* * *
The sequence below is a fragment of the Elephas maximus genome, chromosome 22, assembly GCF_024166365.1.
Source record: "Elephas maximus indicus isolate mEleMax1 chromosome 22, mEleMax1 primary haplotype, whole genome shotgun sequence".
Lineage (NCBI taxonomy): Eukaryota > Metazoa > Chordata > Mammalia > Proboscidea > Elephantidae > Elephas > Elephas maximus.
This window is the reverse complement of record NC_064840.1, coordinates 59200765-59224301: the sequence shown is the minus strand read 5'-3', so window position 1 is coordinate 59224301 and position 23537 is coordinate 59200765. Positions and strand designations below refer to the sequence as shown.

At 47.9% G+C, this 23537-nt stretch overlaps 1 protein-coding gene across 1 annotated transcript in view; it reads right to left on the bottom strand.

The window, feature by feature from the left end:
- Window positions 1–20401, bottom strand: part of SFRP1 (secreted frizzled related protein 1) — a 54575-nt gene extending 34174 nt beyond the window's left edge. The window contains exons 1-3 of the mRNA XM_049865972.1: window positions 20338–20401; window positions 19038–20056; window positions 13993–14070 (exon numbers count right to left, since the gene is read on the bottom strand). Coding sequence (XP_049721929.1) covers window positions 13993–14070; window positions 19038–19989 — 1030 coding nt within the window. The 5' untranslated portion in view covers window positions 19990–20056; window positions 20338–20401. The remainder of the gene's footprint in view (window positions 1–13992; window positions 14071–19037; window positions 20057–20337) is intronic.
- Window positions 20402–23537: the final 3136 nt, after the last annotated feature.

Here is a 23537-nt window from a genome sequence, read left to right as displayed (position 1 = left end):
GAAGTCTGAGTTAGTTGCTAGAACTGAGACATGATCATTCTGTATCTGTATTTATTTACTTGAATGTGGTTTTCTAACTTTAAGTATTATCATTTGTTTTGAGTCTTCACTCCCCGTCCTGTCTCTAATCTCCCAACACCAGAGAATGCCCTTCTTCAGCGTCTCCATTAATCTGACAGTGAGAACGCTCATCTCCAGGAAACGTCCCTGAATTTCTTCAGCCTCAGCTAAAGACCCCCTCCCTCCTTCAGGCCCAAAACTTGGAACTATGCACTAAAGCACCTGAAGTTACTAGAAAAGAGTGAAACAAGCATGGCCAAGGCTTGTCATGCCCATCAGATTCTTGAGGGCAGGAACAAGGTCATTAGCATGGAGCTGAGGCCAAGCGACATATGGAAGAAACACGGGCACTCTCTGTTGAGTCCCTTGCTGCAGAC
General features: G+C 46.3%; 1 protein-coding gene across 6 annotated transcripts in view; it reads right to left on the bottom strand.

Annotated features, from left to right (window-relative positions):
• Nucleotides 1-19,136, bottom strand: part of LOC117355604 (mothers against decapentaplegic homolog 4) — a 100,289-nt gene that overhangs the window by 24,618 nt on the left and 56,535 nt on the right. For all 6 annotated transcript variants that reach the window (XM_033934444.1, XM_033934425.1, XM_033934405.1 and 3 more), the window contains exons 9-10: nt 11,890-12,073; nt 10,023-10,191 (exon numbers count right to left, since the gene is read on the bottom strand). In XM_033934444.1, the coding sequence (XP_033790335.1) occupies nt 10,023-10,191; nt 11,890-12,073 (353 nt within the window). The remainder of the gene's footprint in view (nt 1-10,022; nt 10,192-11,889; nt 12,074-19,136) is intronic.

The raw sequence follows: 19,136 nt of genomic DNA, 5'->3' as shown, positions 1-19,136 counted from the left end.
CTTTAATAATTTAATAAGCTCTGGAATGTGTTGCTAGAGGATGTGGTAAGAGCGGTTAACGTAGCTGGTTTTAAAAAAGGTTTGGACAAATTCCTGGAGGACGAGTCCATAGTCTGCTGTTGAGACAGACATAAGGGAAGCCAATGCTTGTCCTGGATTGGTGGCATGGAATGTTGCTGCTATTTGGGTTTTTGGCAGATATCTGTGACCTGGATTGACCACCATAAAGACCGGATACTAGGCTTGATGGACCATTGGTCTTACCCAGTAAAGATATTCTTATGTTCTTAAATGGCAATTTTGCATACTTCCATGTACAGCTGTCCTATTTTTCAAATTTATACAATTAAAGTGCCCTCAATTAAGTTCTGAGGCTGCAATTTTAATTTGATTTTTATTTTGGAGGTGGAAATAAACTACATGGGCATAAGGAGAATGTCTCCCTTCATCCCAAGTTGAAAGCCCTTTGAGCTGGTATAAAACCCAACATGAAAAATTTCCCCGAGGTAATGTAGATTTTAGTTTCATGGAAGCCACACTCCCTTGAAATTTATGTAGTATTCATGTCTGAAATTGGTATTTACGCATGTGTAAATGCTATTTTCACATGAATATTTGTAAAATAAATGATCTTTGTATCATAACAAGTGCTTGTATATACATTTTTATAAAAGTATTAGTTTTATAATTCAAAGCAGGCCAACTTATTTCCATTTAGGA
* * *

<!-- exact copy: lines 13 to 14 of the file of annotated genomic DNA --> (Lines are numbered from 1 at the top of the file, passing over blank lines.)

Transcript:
• Nucleotides 1-19,136, bottom strand: part of LOC117355604 (mothers against decapentaplegic homolog 4) — a 100,289-nt gene that overhangs the window by 24,618 nt on the left and 56,535 nt on the right. For all 6 annotated transcript variants that reach the window (XM_033934444.1, XM_033934425.1, XM_033934405.1 and 3 more), the window contains exons 9-10: nt 11,890-12,073; nt 10,023-10,191 (exon numbers count right to left, since the gene is read on the bottom strand). In XM_033934444.1, the coding sequence (XP_033790335.1) occupies nt 10,023-10,191; nt 11,890-12,073 (353 nt within the window). The remainder of the gene's footprint in view (nt 1-10,022; nt 10,192-11,889; nt 12,074-19,136) is intronic.

The raw sequence follows: 19,136 nt of genomic DNA, 5'->3' as shown, positions 1-19,136 counted from the left end.